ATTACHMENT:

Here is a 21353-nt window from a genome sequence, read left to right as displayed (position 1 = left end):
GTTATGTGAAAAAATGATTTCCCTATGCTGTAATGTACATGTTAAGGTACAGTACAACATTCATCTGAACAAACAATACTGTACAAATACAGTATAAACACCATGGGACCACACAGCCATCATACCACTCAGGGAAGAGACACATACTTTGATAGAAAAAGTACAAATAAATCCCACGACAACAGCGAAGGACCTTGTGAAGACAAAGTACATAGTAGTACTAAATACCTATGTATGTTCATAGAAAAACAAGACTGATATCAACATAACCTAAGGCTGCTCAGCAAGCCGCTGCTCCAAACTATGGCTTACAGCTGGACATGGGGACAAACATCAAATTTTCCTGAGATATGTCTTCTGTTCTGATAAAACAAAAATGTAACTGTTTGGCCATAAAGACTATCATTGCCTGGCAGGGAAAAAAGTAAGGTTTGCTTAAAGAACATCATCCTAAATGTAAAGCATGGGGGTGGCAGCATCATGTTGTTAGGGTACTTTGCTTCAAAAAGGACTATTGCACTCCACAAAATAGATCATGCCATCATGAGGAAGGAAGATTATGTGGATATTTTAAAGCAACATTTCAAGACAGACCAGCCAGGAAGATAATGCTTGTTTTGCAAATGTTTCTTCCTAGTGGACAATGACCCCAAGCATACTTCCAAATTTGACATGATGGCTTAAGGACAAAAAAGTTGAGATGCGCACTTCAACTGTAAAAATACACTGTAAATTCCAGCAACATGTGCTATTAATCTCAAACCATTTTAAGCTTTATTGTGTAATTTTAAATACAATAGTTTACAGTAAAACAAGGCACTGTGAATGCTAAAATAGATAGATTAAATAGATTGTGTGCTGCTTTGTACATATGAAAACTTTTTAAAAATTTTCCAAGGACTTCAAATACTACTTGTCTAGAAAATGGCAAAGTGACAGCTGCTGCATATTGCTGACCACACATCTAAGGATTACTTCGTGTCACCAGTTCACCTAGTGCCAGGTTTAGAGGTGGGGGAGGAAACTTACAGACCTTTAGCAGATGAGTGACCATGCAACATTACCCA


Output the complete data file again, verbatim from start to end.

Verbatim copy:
Here is a 21353-nt window from a genome sequence, read left to right as displayed (position 1 = left end):
GTTATGTGAAAAAATGATTTCCCTATGCTGTAATGTACATGTTAAGGTACAGTACAACATTCATCTGAACAAACAATACTGTACAAATACAGTATAAACACCATGGGACCACACAGCCATCATACCACTCAGGGAAGAGACACATACTTTGATAGAAAAAGTACAAATAAATCCCACGACAACAGCGAAGGACCTTGTGAAGACAAAGTACATAGTAGTACTAAATACCTATGTATGTTCATAGAAAAACAAGACTGATATCAACATAACCTAAGGCTGCTCAGCAAGCCGCTGCTCCAAACTATGGCTTACAGCTGGACATGGGGACAAACATCAAATTTTCCTGAGATATGTCTTCTGTTCTGATAAAACAAAAATGTAACTGTTTGGCCATAAAGACTATCATTGCCTGGCAGGGAAAAAAGTAAGGTTTGCTTAAAGAACATCATCCTAAATGTAAAGCATGGGGGTGGCAGCATCATGTTGTTAGGGTACTTTGCTTCAAAAAGGACTATTGCACTCCACAAAATAGATCATGCCATCATGAGGAAGGAAGATTATGTGGATATTTTAAAGCAACATTTCAAGACAGACCAGCCAGGAAGATAATGCTTGTTTTGCAAATGTTTCTTCCTAGTGGACAATGACCCCAAGCATACTTCCAAATTTGACATGATGGCTTAAGGACAAAAAAGTTGAGATGCGCACTTCAACTGTAAAAATACACTGTAAATTCCAGCAACATGTGCTATTAATCTCAAACCATTTTAAGCTTTATTGTGTAATTTTAAATACAATAGTTTACAGTAAAACAAGGCACTGTGAATGCTAAAATAGATAGATTAAATAGATTGTGTGCTGCTTTGTACATATGAAAACTTTTTAAAAATTTTCCAAGGACTTCAAATACTACTTGTCTAGAAAATGGCAAAGTGACAGCTGCTGCATATTGCTGACCACACATCTAAGGATTACTTCGTGTCACCAGTTCACCTAGTGCCAGGTTTAGAGGTGGGGGAGGAAACTTACAGACCTTTAGCAGATGAGTGACCATGCAACATTACCCA